Notably, the interviewees reported that the emerging lobbying power of the solar and wind industry has been a relevant factor. As Vietnam is a potentially lucrative market, mergers and acquisitions of solar and wind projects have been on the rise, with the key investors coming from Thailand, Singapore, and the Philippines (Apricum, 2020). While the fossil fuel industry remains powerful (Dorband, Jakob, & Steckel, 2020), its influence has begun to wane because of public concerns about its negative environmental and health impacts and the government’s anti-corruption campaigns targeting the industry.
The government’s commitment to international climate change treaties has also been a driver of solar and wind policy development. In 2020, Vietnam adjusted its nationally determined contribution (NDC) to commit to reducing greenhouse gas emissions by 9% or 27% in 2030 relative to business as usual without and with international assistance, respectively (Government of Vietnam, 2020). For the energy sector, targets are for emissions reductions of 5.5% (unconditional) and 11.2% (conditional) below business as usual.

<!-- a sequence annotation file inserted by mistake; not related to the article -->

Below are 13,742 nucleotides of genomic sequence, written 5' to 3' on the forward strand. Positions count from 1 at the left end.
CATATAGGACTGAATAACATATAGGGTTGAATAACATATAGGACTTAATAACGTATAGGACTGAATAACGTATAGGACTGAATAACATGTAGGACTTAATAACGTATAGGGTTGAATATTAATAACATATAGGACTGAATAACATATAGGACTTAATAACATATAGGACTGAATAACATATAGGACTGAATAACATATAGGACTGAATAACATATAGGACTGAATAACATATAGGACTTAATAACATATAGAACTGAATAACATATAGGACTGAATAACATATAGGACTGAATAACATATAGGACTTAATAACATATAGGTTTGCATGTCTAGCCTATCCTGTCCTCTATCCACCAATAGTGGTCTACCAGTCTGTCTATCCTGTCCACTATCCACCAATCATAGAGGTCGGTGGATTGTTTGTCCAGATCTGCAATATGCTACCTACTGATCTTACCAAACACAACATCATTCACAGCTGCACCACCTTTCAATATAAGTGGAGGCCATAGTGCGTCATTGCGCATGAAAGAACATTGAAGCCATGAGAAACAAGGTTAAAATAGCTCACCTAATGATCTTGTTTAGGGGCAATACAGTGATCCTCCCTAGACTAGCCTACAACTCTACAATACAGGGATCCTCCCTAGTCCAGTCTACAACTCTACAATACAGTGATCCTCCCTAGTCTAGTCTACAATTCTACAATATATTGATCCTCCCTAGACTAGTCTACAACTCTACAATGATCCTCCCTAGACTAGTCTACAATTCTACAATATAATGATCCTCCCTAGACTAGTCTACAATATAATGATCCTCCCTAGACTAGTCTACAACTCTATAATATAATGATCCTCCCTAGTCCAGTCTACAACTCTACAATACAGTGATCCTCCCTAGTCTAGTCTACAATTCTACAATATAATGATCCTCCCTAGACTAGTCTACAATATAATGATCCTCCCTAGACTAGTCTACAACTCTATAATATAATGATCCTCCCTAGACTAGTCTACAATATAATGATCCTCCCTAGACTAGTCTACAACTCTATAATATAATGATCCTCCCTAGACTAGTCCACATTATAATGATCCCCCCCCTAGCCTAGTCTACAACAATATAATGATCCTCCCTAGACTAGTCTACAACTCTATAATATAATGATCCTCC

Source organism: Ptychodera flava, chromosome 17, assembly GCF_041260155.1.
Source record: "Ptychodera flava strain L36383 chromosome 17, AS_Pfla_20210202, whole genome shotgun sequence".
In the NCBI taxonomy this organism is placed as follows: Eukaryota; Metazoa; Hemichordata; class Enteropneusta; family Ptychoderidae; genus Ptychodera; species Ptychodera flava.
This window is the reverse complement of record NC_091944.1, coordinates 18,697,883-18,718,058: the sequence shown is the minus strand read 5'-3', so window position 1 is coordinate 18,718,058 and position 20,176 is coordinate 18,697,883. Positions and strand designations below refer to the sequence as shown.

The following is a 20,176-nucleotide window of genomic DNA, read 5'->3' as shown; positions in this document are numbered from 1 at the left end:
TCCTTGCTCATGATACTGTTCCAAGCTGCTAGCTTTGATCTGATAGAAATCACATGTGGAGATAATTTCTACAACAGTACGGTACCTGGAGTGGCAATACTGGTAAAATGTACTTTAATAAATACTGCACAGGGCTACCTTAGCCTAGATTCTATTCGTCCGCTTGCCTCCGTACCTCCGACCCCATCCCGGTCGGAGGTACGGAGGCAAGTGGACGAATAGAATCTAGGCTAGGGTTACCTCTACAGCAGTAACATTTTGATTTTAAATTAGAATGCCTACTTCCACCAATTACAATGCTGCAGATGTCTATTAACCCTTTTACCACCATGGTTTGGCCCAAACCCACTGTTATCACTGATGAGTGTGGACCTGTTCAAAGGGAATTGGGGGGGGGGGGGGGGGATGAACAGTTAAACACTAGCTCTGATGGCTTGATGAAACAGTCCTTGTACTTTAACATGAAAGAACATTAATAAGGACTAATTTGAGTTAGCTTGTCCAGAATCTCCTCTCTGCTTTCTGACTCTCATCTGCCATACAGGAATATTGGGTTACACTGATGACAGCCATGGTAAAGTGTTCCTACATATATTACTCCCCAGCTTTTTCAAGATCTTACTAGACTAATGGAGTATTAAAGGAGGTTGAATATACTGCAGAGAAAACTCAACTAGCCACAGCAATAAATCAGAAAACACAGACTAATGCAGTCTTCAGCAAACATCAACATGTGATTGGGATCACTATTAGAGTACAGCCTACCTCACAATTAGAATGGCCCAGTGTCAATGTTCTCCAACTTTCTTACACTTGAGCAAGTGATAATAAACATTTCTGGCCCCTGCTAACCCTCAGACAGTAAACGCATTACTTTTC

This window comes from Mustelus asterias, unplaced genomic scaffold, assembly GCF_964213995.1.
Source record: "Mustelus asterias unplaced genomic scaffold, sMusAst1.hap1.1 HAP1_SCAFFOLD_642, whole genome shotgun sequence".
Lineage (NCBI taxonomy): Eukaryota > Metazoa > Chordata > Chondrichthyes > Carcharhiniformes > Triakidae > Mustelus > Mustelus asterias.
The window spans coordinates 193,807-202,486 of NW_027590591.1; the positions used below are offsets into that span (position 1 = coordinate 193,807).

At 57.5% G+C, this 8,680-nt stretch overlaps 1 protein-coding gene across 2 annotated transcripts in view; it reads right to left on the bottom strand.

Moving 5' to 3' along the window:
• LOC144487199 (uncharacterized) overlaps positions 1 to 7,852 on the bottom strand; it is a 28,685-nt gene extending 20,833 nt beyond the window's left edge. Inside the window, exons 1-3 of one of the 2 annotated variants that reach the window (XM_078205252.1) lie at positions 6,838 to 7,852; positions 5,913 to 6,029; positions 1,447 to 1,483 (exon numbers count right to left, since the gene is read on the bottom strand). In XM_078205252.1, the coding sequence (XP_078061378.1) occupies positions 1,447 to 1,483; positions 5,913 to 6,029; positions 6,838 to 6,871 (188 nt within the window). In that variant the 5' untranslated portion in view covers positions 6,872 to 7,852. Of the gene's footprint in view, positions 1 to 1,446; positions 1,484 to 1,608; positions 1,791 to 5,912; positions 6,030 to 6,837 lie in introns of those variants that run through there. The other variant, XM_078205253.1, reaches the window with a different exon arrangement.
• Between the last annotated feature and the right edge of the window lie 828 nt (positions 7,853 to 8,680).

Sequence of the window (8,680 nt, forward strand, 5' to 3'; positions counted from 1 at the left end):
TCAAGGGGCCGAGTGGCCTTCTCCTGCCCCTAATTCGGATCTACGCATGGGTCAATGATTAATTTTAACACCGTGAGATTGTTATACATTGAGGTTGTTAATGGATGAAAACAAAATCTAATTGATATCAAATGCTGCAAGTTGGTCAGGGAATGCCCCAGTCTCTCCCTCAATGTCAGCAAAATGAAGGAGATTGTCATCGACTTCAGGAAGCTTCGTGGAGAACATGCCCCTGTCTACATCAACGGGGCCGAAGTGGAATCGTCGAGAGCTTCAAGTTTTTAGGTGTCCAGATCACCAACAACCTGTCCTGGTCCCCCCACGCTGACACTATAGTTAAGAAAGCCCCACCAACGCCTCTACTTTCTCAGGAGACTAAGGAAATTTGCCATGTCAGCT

The interviewed experts all believed that generous solar FITs have been the proximate driver of solar PV adoption. The first FIT was launched in 2017 by Prime Ministerial Decision 11/2017/QD-TTg (Government of Vietnam, 2017). Solar power projects—both utility-scale and rooftop—that started operation prior to 30 June 2019 can sell their electricity to state-owned Vietnam Electricity and its subsidiaries at a FIT of US$93.5/MWh for 20 years.
In April 2020, the Prime Minister issued Decision 13/2020/QD-TTg to usher in reduced FITs of US$83.8/MWh for new rooftop solar projects, US$70.9/MWh for new ground-mounted solar PV, and US$76.9/MWh for new floating solar projects. Projects that entered commercial operation by 31 December 2020 were eligible, with the FITs being applicable to electricity generated over the next 20 years. As of early 2021, the next stage of the FIT program has yet to be decided.